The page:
The disadvantage of blocks is that you can't use them to create a heirarchical structure in the way that you can with pages and, as a consequence, it's more difficult to limit the types of blocks which can be created in a given folder.

If you wanted to use pages to represent your data items you'd have the advantage that you could create structures of data and control the type of content in those structures but, if you're storing items like countries you'd need to be careful not to put too much in a given node as performance of the tree in the CMS can be adversely affected if you've got too much content. There are also more properties included on a page by default which may be irrelevant if you're storing just a property or two so blocks would be a more lightweight approach.

#203692
May 02, 2019 19:28
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So it boils down to three choices it seems: use pages, use blocks, or use PropertyList<T> on the start page. All have their strengths and weaknesses, but none of them seem like a very good fit. I almost wish there was an additional content type specifically for this. I like the page approach since I can control types of content and organize it into a tree. The block approach is less appealing to me. The PropertyList approach may work well for things that you do not need to hold a reference to. I am now curious what most people have done in the past now that I have seen the choices.

#203695
May 02, 2019 21:00
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Hi Jason, there are good tips/ideas already from others but I'll add my 2 cents here to.

We've used a page type(s) for different site settings. Basic setup would be something like this:

  • on the site start page have a content reference property that will point to your sites settings page type
    • limit that only the site settings page type can be used here, use the AllowedTypesAttribute here
    • also limit that only users belonging to certain "security" group can edit this property, not all editors should be able to change site settings
    • this way you also get the benefit that when the start page content is changed your site settings don't seem to get updated (assuming you will implement a service to get site settings instead of always getting the start page and reding the settings from there)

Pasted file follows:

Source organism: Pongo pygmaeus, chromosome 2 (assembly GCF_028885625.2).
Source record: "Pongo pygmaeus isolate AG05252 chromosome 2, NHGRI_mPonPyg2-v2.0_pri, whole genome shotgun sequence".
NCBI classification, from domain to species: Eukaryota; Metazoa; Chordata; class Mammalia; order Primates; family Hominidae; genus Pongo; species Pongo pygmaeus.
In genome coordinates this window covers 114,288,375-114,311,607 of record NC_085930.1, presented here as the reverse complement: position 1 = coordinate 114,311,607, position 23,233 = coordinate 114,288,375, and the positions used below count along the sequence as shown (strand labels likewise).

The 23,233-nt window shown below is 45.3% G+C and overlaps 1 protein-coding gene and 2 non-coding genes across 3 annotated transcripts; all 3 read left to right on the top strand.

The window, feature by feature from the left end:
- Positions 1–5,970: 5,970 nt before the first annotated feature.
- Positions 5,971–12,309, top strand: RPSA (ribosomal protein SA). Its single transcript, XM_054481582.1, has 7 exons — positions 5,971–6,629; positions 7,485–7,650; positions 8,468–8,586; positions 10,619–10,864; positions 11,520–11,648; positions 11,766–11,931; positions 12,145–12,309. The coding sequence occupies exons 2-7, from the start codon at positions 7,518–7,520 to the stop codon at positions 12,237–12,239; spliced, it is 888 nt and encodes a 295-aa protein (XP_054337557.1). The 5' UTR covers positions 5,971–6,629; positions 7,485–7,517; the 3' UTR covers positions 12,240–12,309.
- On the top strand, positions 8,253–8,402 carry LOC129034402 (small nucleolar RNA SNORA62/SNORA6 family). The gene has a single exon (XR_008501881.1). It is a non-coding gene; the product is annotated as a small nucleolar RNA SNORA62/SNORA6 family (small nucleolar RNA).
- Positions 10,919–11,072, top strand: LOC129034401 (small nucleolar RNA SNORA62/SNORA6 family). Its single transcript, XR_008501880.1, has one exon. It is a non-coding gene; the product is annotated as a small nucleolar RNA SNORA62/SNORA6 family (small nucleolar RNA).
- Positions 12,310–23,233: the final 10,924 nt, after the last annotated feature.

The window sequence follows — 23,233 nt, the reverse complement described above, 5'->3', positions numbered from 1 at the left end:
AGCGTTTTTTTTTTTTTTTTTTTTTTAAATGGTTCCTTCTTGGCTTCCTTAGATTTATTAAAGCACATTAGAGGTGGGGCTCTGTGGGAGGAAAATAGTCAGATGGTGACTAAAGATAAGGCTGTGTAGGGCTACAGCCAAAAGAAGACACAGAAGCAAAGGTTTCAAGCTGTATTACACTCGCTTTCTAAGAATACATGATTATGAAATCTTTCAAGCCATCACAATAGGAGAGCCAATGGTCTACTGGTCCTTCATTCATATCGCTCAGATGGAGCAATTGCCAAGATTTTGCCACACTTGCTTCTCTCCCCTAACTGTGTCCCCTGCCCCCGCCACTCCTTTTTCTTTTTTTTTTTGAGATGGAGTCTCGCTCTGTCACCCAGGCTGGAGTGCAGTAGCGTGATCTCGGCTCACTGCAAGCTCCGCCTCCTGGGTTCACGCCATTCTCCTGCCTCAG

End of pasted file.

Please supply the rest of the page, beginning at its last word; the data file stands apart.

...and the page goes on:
• if you have your site settings on the "start page" it means that every time you change site settings you also change the start page content and cache is cleared for it and same goes for your site settings when content is changes so will be your settings - you get the point, when start page changes you don't know did your settings change or content, so having your settings on its own type / instance makes sure that updating content doesn't "change" your settings and vice versa
  • have your custom site settings page type which contains your various settings
    • implemment a service to get the site settings and register the service with IoC
    • ensure that the site settings is not searchable (depends on your site implementation), not visible in the menu
    • register UIDescriptor, where you disable onpageedit and preview views (see post above by Paul)
    • ensure that it will not have a template
      • we usually have used some custom marker interface like: ITemplateless
        • and then we have a custom initialization module that attaches a handler to the TemplateResolver.TemplateResolved event and if something has resolved a template for the site settings then we set the template for it to NULL
        • have a look at the Episerver Alloy MVC sample site: CustomizedRenderingInitialization and TemplateCoordinator classes
#203739
Edited, May 05, 2019 10:59